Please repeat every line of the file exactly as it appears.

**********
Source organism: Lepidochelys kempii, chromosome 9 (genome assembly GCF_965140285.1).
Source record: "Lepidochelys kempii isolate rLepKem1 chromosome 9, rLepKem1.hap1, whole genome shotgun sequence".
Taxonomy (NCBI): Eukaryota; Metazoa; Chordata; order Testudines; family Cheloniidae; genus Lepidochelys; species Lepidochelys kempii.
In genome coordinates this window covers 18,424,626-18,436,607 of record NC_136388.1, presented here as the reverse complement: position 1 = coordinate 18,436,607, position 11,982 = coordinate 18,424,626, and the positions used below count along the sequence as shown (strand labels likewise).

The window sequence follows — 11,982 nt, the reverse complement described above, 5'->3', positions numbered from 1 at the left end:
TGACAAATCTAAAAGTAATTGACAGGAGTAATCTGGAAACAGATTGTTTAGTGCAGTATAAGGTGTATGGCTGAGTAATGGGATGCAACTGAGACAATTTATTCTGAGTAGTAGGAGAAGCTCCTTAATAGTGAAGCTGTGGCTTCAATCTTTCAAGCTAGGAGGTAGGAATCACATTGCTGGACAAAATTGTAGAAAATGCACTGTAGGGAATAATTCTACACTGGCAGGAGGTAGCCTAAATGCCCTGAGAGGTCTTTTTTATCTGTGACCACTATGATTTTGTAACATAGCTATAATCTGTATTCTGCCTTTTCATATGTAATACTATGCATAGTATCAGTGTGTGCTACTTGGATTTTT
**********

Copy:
Source organism: Lepidochelys kempii, chromosome 9 (genome assembly GCF_965140285.1).
Source record: "Lepidochelys kempii isolate rLepKem1 chromosome 9, rLepKem1.hap1, whole genome shotgun sequence".
Taxonomy (NCBI): Eukaryota; Metazoa; Chordata; order Testudines; family Cheloniidae; genus Lepidochelys; species Lepidochelys kempii.
In genome coordinates this window covers 18,424,626-18,436,607 of record NC_136388.1, presented here as the reverse complement: position 1 = coordinate 18,436,607, position 11,982 = coordinate 18,424,626, and the positions used below count along the sequence as shown (strand labels likewise).

The window sequence follows — 11,982 nt, the reverse complement described above, 5'->3', positions numbered from 1 at the left end:
TGACAAATCTAAAAGTAATTGACAGGAGTAATCTGGAAACAGATTGTTTAGTGCAGTATAAGGTGTATGGCTGAGTAATGGGATGCAACTGAGACAATTTATTCTGAGTAGTAGGAGAAGCTCCTTAATAGTGAAGCTGTGGCTTCAATCTTTCAAGCTAGGAGGTAGGAATCACATTGCTGGACAAAATTGTAGAAAATGCACTGTAGGGAATAATTCTACACTGGCAGGAGGTAGCCTAAATGCCCTGAGAGGTCTTTTTTATCTGTGACCACTATGATTTTGTAACATAGCTATAATCTGTATTCTGCCTTTTCATATGTAATACTATGCATAGTATCAGTGTGTGCTACTTGGATTTTT